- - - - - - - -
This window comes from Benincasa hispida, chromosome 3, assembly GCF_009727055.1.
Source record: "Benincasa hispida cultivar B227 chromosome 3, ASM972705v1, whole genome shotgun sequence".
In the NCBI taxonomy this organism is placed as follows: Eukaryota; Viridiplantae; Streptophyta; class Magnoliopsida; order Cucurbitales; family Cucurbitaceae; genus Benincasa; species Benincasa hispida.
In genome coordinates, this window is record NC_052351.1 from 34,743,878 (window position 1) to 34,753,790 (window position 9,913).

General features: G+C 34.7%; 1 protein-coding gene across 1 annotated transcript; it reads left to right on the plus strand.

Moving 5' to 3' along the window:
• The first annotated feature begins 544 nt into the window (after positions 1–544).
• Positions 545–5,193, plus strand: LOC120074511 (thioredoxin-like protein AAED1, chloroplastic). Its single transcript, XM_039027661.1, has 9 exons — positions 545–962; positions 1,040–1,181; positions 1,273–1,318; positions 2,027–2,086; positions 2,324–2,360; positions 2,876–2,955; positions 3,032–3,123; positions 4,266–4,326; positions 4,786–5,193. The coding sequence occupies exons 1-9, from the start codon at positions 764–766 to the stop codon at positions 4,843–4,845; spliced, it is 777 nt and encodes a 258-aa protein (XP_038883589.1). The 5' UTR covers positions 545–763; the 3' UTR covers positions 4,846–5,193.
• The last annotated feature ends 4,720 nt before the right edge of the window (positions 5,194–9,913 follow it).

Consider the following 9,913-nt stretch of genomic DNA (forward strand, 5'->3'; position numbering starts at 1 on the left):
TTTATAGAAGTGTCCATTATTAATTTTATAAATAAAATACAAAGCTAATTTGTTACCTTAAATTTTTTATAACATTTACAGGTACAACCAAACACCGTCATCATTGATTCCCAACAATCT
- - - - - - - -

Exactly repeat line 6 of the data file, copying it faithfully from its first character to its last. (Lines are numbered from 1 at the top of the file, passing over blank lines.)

Moving 5' to 3' along the window: